(Ames, IA) -- The value of Iowa farmland has hit a new high. Iowa State University's Center for Agricultural and Rural Development finds values are up 17 percent, to $11,411 per acre. Researchers say that's after values rose 29 percent during the previous year.
When adjusting for inflation, the 2022 average value surpasses the previous inflation-adjusted record value set in 2013 for the first time.
Wendong Zhang, an associate professor of economics and faculty affiliate of Center for Agricultural and Rural Development (CARD) at Iowa State University, says inflation did not play as much of a factor in the increase as commodity prices, limited land supply, and low-interest rates through summer 2022 did this year.
Zhang conducts the annual survey and says inflation rates this year are similar to those from last year, but the Federal Reserve has used aggressive rate hikes since this summer to curb the problem. “The Federal Reserve seems to be determined to keep raising interest rates until they get a firm control on inflation. This is a tricky balance because larger and quicker interest rate hikes run the risk of slowing down the economy, potentially to a recession,” Zhang said. While he noted that higher interest rates put downward pressure on the land market, the effects typically don’t show up in land prices for one or two years.
Zhang says 81% of Iowa farmland is fully paid for, so the rising interest rates don’t always affect farmers’ land purchasing decisions. This is especially true when high inflation makes the real interest rates negative or low, which tends to incentivize more borrowing and investment. Furthermore, a significant portion of respondents said that cash on hand was a positive factor influencing land values. “Farmers have a lot more cash on hand and supply chain issues led to a shortage of equipment, so the money that farmers normally spend on equipment is now devoted to land,” he said.
Zhang says commodity prices have been strong this year and yields have been higher than expected, despite the weather challenges. “Not only are crop prices are much higher, livestock and poultry prices are also significantly higher, translating into higher farm income and profits,” he said.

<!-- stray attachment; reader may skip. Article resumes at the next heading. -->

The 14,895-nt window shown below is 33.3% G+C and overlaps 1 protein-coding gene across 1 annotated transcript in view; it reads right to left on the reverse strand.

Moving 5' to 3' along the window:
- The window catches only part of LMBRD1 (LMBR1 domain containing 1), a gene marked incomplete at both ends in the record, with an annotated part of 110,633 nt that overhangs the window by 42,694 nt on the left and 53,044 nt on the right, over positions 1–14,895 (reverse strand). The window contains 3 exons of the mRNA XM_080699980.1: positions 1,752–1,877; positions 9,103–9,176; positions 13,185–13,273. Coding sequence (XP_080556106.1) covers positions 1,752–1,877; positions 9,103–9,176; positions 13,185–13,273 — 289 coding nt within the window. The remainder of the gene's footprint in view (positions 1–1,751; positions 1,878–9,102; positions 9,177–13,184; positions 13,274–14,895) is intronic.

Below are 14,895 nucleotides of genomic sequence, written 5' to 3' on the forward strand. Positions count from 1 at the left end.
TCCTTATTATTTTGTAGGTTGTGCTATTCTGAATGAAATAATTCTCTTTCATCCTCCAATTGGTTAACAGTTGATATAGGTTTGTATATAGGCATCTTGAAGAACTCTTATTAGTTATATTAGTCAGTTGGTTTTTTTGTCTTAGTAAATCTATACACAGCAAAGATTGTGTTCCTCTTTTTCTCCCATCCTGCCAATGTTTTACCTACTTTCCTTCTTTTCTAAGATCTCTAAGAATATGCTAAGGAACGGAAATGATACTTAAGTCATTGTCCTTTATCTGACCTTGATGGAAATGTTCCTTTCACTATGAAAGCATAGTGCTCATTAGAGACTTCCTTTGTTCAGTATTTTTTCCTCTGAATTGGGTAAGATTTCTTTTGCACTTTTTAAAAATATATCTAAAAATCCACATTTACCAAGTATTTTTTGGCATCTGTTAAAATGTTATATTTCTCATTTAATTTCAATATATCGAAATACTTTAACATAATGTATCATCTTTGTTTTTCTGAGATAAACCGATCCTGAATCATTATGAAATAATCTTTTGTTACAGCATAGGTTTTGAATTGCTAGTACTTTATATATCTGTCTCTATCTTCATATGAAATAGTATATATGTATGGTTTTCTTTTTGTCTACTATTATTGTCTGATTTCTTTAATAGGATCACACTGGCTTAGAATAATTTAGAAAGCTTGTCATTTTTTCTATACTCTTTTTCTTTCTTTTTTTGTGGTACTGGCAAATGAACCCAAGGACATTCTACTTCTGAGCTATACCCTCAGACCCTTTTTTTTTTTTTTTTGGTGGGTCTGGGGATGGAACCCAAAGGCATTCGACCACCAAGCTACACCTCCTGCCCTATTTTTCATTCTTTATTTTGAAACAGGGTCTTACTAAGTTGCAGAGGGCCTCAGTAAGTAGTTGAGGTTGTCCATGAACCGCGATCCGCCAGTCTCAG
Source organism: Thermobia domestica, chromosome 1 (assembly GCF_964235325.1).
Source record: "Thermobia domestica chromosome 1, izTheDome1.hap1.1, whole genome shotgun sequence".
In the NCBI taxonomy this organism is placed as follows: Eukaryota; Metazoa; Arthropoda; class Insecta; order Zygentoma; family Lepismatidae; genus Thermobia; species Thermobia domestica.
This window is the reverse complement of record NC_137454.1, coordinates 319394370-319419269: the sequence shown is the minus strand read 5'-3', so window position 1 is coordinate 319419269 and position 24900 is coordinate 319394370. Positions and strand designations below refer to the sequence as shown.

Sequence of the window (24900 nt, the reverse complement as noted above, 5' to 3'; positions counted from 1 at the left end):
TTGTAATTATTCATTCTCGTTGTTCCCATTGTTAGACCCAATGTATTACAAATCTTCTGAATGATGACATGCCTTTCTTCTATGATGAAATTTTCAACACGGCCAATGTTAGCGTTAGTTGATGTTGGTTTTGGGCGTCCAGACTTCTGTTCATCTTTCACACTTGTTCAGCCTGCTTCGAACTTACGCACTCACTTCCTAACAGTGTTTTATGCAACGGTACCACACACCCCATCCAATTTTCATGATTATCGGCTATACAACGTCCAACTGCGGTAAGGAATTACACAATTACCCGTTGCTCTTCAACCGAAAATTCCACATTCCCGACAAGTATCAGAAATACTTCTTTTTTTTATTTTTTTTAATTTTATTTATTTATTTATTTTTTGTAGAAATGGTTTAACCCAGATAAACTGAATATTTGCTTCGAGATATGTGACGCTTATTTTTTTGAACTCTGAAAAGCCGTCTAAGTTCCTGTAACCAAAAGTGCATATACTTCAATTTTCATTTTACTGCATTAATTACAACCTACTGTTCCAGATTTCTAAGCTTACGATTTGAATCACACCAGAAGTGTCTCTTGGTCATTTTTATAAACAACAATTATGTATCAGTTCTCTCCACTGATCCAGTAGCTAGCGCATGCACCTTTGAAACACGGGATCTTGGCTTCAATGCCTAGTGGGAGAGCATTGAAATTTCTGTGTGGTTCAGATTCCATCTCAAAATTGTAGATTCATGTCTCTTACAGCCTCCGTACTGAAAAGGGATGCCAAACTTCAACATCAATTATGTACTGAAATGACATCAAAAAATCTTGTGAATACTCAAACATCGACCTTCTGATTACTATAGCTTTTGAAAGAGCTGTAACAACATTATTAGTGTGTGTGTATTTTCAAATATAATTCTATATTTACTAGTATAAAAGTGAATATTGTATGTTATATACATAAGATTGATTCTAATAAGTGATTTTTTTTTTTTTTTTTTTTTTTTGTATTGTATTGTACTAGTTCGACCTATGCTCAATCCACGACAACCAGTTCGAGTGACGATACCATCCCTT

Land Values by County
For the second year in a row, all 99 of Iowa’s counties showed an increase in land values. However, for the first time in almost a decade, Scott County did not report the highest overall value. O’Brien County topped the list this year, reporting a 20.6% increase, or $2,818 per acre, to $16,531. Decatur County again reported the lowest value, though land values there increased 10%, or $505 per acre, to $5,566.
Mills, Fremont, Page, and Montgomery Counties reported the largest percentage increase, 21.6%, while O’Brien County saw the largest dollar increase, $2,818 per acre. Wayne, Lucas, Appanoose, and Decatur Counties saw the smallest percentage increase, 10%, while Decatur County saw the smallest dollar increase, $505 per acre.
Land Values by District
Land values increased across all crop reporting districts. The Northwest district reported the highest overall value, $14,878 per acre, the largest percentage increase, 22.3%, and the largest dollar increase, $2,714 per acre.
The South Central district reported the lowest values, $6,824 per acre, and the lowest dollar change, $790 per acre, while the Southeast district saw the smallest percentage increase, 9.8%.
Land Values by Quality
Statewide, low-quality land now averages $7,369 per acre, an increase of 15.2% or $972 per acre. Medium-quality land now averages $10,673 per acre, an increase of 17.7% or $1,602 per acre. High-quality land now averages $13,817 per acre, an increase of 16.8% or $1,983 per acre.
The Northwest district reported the highest values for low-, medium-, and high-quality land at $9,569, $13,710, and $17,121 per acre, respectively. The South Central district reported the lowest values for low-, medium-, and high-quality land at $4,379, $6,872, and $9,478 per acre, respectively.
Low-quality land saw the largest percent increase in the Northeast district, 19.8%, while the Northwest district saw the largest dollar increase, $1,481 per acre. Low-quality land saw the smallest percent increase, 7.9%, and the lowest dollar increase, $321 per acre, in the South Central district.
Medium-quality land saw increases of more than 20% in the West Central, Northeast, Southwest, and Northwest districts, which respectively showed increases of 20.1%, 21.9%, 22.7%, and 24.2%. The Northwest district also saw the largest dollar increase in medium-quality land, $2,688 per acre. The Southeast district showed the lowest percent increase in medium-quality land, 6.2%, and the lowest dollar increase, $508 per acre.
High-quality land in the West Central, Southwest, and Northwest districts all saw increases of more than 20%—20.6%, 21.2%, and 22.3%, respectively. The Northwest district reported the largest dollar increase in high-quality land at $3,124 per acre. The Southeast district reported the smallest percent change in high-quality land, 10.3%, and the smallest dollar increase, $1,201 per acre.